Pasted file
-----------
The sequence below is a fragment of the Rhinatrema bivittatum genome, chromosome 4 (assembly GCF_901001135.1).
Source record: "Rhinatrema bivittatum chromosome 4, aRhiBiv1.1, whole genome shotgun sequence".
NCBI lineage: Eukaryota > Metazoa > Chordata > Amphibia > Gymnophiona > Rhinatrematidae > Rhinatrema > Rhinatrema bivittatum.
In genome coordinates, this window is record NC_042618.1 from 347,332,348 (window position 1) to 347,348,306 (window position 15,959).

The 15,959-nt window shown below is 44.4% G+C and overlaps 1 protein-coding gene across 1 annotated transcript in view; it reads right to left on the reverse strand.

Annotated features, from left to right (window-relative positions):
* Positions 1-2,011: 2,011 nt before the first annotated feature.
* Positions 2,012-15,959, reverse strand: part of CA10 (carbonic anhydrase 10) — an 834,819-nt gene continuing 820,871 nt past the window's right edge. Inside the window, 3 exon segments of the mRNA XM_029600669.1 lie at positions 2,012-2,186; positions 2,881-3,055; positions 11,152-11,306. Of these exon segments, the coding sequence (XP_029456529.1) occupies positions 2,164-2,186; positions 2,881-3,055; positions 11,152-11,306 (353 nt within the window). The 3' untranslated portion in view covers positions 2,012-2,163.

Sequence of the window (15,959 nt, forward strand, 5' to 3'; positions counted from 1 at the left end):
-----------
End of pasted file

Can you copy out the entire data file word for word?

The sequence below is a fragment of the Rhinatrema bivittatum genome, chromosome 4 (assembly GCF_901001135.1).
Source record: "Rhinatrema bivittatum chromosome 4, aRhiBiv1.1, whole genome shotgun sequence".
NCBI lineage: Eukaryota > Metazoa > Chordata > Amphibia > Gymnophiona > Rhinatrematidae > Rhinatrema > Rhinatrema bivittatum.
In genome coordinates, this window is record NC_042618.1 from 347,332,348 (window position 1) to 347,348,306 (window position 15,959).

The 15,959-nt window shown below is 44.4% G+C and overlaps 1 protein-coding gene across 1 annotated transcript in view; it reads right to left on the reverse strand.

Annotated features, from left to right (window-relative positions):
* Positions 1-2,011: 2,011 nt before the first annotated feature.
* Positions 2,012-15,959, reverse strand: part of CA10 (carbonic anhydrase 10) — an 834,819-nt gene continuing 820,871 nt past the window's right edge. Inside the window, 3 exon segments of the mRNA XM_029600669.1 lie at positions 2,012-2,186; positions 2,881-3,055; positions 11,152-11,306. Of these exon segments, the coding sequence (XP_029456529.1) occupies positions 2,164-2,186; positions 2,881-3,055; positions 11,152-11,306 (353 nt within the window). The 3' untranslated portion in view covers positions 2,012-2,163.

Sequence of the window (15,959 nt, forward strand, 5' to 3'; positions counted from 1 at the left end):